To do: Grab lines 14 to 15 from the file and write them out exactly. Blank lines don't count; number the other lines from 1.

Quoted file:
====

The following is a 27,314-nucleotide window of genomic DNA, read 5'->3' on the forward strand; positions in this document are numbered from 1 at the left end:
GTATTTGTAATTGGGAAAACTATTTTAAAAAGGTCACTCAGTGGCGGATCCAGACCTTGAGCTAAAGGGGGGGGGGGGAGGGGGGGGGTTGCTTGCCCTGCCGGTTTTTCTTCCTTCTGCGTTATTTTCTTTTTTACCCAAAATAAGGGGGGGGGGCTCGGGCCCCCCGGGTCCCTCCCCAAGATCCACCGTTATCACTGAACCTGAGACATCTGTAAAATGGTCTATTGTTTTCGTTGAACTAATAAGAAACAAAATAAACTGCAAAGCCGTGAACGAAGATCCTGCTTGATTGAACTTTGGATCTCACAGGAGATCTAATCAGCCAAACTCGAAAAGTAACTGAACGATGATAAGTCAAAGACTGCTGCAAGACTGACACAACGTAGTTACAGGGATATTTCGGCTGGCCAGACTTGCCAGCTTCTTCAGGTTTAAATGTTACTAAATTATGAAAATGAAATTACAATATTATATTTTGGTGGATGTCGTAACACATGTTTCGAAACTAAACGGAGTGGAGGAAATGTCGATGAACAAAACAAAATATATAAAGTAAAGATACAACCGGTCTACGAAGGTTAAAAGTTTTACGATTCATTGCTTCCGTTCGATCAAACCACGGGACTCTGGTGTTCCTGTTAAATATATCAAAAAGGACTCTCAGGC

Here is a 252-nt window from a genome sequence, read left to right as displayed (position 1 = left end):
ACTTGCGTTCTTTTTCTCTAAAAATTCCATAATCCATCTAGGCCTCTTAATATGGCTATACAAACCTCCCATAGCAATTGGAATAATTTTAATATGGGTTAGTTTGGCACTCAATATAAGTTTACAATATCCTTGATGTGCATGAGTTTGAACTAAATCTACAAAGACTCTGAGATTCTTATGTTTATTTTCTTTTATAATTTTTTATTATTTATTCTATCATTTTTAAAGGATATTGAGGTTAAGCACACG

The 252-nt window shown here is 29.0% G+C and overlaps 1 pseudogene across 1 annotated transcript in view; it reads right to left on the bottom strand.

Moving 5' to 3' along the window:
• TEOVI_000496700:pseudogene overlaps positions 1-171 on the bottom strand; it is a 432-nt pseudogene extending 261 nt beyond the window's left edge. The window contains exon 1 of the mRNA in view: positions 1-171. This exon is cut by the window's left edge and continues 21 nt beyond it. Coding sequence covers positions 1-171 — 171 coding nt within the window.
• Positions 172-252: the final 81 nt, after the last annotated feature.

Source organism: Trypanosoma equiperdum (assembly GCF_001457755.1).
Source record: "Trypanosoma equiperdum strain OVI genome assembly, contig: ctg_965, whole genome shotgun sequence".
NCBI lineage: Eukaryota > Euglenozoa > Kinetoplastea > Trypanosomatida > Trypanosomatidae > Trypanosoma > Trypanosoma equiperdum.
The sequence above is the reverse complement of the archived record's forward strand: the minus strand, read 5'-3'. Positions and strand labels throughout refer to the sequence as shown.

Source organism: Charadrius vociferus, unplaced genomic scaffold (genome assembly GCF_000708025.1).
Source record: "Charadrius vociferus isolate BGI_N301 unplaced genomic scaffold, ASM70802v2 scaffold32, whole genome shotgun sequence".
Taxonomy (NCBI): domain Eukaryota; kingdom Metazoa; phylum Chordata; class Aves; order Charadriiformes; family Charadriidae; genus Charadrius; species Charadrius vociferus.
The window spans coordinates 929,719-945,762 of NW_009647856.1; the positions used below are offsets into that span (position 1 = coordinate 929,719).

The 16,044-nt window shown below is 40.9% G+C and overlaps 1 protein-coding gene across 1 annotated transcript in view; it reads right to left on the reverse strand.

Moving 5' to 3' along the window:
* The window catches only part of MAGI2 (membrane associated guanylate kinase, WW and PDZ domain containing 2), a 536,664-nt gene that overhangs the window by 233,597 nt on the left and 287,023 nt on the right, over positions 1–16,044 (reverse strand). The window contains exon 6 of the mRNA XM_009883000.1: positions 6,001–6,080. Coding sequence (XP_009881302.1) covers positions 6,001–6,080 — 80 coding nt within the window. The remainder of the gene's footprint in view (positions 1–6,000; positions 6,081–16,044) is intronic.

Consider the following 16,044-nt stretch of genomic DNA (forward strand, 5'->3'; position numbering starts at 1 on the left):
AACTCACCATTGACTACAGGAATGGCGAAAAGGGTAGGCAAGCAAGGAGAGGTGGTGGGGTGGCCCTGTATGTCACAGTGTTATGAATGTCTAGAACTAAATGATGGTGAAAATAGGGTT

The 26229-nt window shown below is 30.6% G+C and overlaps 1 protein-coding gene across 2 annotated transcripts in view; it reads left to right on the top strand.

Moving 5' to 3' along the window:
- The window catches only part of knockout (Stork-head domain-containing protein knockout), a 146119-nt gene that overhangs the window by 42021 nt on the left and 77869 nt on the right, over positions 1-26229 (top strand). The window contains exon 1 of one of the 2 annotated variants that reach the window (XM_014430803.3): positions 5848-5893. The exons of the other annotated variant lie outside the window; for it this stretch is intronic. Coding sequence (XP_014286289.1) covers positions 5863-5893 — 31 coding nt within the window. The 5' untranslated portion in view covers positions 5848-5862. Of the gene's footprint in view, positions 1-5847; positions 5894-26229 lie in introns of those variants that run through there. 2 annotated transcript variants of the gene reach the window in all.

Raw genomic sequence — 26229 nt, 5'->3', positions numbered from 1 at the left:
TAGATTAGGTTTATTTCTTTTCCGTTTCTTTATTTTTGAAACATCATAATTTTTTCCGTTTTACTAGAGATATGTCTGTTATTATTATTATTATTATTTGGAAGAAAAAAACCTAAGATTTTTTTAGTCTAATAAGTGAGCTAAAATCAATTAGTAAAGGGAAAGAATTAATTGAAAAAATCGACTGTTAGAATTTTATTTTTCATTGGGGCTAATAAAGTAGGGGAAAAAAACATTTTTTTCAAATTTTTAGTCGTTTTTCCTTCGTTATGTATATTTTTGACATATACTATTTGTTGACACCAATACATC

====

Source record: "Charadrius vociferus isolate BGI_N301 unplaced genomic scaffold, ASM70802v2 scaffold32, whole genome shotgun sequence".
Taxonomy (NCBI): domain Eukaryota; kingdom Metazoa; phylum Chordata; class Aves; order Charadriiformes; family Charadriidae; genus Charadrius; species Charadrius vociferus.